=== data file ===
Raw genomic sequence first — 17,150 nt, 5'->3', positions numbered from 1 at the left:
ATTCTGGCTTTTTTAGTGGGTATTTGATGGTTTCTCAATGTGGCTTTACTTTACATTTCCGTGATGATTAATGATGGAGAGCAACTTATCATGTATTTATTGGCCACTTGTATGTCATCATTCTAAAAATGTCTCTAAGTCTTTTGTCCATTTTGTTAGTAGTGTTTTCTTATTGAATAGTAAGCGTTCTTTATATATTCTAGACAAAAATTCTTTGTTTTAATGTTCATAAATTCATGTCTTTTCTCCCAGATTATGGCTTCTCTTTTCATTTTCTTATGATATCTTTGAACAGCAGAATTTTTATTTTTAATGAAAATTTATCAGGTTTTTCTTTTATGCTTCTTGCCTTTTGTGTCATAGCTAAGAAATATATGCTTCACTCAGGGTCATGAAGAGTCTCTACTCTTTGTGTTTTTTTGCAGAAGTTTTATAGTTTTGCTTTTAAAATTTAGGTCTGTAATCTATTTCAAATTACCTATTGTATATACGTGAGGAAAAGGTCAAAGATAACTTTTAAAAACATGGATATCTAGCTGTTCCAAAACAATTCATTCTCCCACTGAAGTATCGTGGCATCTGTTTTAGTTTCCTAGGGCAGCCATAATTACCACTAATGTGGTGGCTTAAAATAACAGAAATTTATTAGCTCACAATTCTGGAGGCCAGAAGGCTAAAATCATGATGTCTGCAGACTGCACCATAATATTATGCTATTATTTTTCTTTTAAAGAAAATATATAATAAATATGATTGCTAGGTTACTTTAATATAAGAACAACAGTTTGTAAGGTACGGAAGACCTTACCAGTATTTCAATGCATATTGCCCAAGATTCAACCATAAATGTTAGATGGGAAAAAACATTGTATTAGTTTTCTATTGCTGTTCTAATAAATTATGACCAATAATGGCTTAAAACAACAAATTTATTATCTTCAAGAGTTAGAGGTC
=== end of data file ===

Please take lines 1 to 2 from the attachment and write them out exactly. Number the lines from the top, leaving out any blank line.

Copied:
Raw genomic sequence first — 17,150 nt, 5'->3', positions numbered from 1 at the left:
ATTCTGGCTTTTTTAGTGGGTATTTGATGGTTTCTCAATGTGGCTTTACTTTACATTTCCGTGATGATTAATGATGGAGAGCAACTTATCATGTATTTATTGGCCACTTGTATGTCATCATTCTAAAAATGTCTCTAAGTCTTTTGTCCATTTTGTTAGTAGTGTTTTCTTATTGAATAGTAAGCGTTCTTTATATATTCTAGACAAAAATTCTTTGTTTTAATGTTCATAAATTCATGTCTTTTCTCCCAGATTATGGCTTCTCTTTTCATTTTCTTATGATATCTTTGAACAGCAGAATTTTTATTTTTAATGAAAATTTATCAGGTTTTTCTTTTATGCTTCTTGCCTTTTGTGTCATAGCTAAGAAATATATGCTTCACTCAGGGTCATGAAGAGTCTCTACTCTTTGTGTTTTTTTGCAGAAGTTTTATAGTTTTGCTTTTAAAATTTAGGTCTGTAATCTATTTCAAATTACCTATTGTATATACGTGAGGAAAAGGTCAAAGATAACTTTTAAAAACATGGATATCTAGCTGTTCCAAAACAATTCATTCTCCCACTGAAGTATCGTGGCATCTGTTTTAGTTTCCTAGGGCAGCCATAATTACCACTAATGTGGTGGCTTAAAATAACAGAAATTTATTAGCTCACAATTCTGGAGGCCAGAAGGCTAAAATCATGATGTCTGCAGACTGCACCATAATATTATGCTATTATTTTTCTTTTAAAGAAAATATATAATAAATATGATTGCTAGGTTACTTTAATATAAGAACAACAGTTTGTAAGGTACGGAAGACCTTACCAGTATTTCAATGCATATTGCCCAAGATTCAACCATAAATGTTAGATGGGAAAAAACATTGTATTAGTTTTCTATTGCTGTTCTAATAAATTATGACCAATAATGGCTTAAAACAACAAATTTATTATCTTCAAGAGTTAGAGGTC